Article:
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«DOCUMENT RESUME ED 363 732 CE 064 960 AUTHOR Fowler, Anne E.; Scarborough, Hollis S. TITLE Should Reading-Disabled Adults Be Distinguished from Other ...»

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However, Gough (1983) pointed out that, even under ideal conditions, the context rarely determines absolutely what a word will be but only narrows the pool of possible words. He estimated that the predictability of content words (such as nouns and verbs) is only about 10% and the predictability of function words (such as articles and prepositions) is only about 40%. It is perhaps not surprising, therefore, that relying on such inexact cues to a word's identity is more characteristic of novice readers than expert readers. In fact, the greater a reader's level of skill, the less it appears that contextual cues are used, except in particularly difficult situations, such as when reading material is presented especially slowly or in a degraded form (Adams, 1990; Gough, 1983;


Perfetti, 1985; Stanovich, 1980). The eye movements of novice and skilled readers are consistent with this apparent change in the role of context as a function of skill; that is, it is the most proficient readers who look, albeit very briefly, at every word, and the least skilled who explore the text less systematically (Rayner & Pollatsek, 1987). In short, the use of context as an aid to word recognition is one kind of interaction between the main components of reading, but this interactive effect appears to be most important for less skilled readers.

A more powerful influence on the accuracy and efficiency of word recognition is familiarity, practice, and instruction in identifying particular words. Simply put, words that an individual has read before are read more easily and more quickly than words that are encountered for the first time. More generally, words that occur with high frequency in text tend to be recognized more quickly than words of lower frequency. (For reviews of this research, see Adams, 1990; Carr & Pollatsek, 1985; Seidenberg & McClelland, 1989). Prior experience and familiarity are particularly important for the recognition of irregular or exception words, whose pronunciations cannot be decoded simply by applying letter-sound correspondence rules. In English, there are many such words that young children must learn to recognize simply on sight (e.g., of, laugh, who). With regard to achieving automaticity, furthermore, it is clear that the speed and accuracy with which words can be identified increases with practice and lays the foundation for skilled reading comprehension.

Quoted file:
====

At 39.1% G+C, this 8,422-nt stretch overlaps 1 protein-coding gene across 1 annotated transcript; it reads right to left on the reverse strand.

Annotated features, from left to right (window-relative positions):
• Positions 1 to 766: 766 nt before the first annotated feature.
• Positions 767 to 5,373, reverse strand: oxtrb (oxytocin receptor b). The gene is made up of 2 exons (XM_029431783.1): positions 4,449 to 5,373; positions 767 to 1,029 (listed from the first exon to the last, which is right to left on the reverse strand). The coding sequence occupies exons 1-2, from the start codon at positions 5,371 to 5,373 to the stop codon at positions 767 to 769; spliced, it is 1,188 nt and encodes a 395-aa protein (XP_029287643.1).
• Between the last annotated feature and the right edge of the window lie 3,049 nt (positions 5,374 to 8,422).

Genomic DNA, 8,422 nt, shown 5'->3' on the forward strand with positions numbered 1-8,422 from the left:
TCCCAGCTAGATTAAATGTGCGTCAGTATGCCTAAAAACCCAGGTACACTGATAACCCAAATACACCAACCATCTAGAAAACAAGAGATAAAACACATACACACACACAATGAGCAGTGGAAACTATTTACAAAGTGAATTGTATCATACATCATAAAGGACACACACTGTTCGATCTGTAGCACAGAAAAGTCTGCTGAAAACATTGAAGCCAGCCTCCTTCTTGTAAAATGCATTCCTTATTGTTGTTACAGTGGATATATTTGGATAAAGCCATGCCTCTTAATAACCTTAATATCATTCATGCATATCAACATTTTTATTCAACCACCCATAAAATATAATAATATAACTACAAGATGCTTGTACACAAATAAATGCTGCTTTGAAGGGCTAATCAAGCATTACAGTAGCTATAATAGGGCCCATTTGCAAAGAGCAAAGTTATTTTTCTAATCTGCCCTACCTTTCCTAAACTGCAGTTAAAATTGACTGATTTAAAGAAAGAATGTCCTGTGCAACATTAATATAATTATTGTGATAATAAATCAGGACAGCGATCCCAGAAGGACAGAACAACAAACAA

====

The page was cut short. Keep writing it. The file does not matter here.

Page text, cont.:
Although contextual cues and word familiarity facilitate word recognition, the most powerful influence on the identification of printed words is undeniably the ability to decode according to systematic correspondences between letters and sounds. For both skilled and beginning readers, it is only by decoding that one can potentially determine the identity of a word that has not previously been read, and hence for which no memorized image of its printed form exists. As Gough and Hi Binger (1980) stated, learning to decode is an important step for beginning readers because their

major task is:

....accessing tbe mental lexicon for known words that have never before been seen in print. If the novice can derive appropriate phonological representations for sucb novel printed inputs, then a lexicon already accessible on the basis of phonological codes through the course of language acquisition, can also begin to be accessed on tbe basis of print. (p. 131) TECHNICAL REPORT TR93-7 From the start, children are continually expected to read a great many new words; in fact, it is estimated that approximately 35% to 45% of the words in elementary school reading books appear only once (Jorm & Share, 1983). Also, while the identification of known words can, in principle, be achieved instead via sight recognition of a memorized visual pattern, there appear to be limits to the utility of relying exclusively on memorization of individual worcis (other than irregular forms). It is generally estimated that a child can acquire up to a fourth-grade reading vocabulary without decoding, but that progress beyond that level depends crucially on decoding skills. At all ages, it should be noted, the ability to decode pseudowordsto which previous lexical knowledge cannot be brought to bearis very highly correlated (typically 85% to 95%) with the ability to read real words.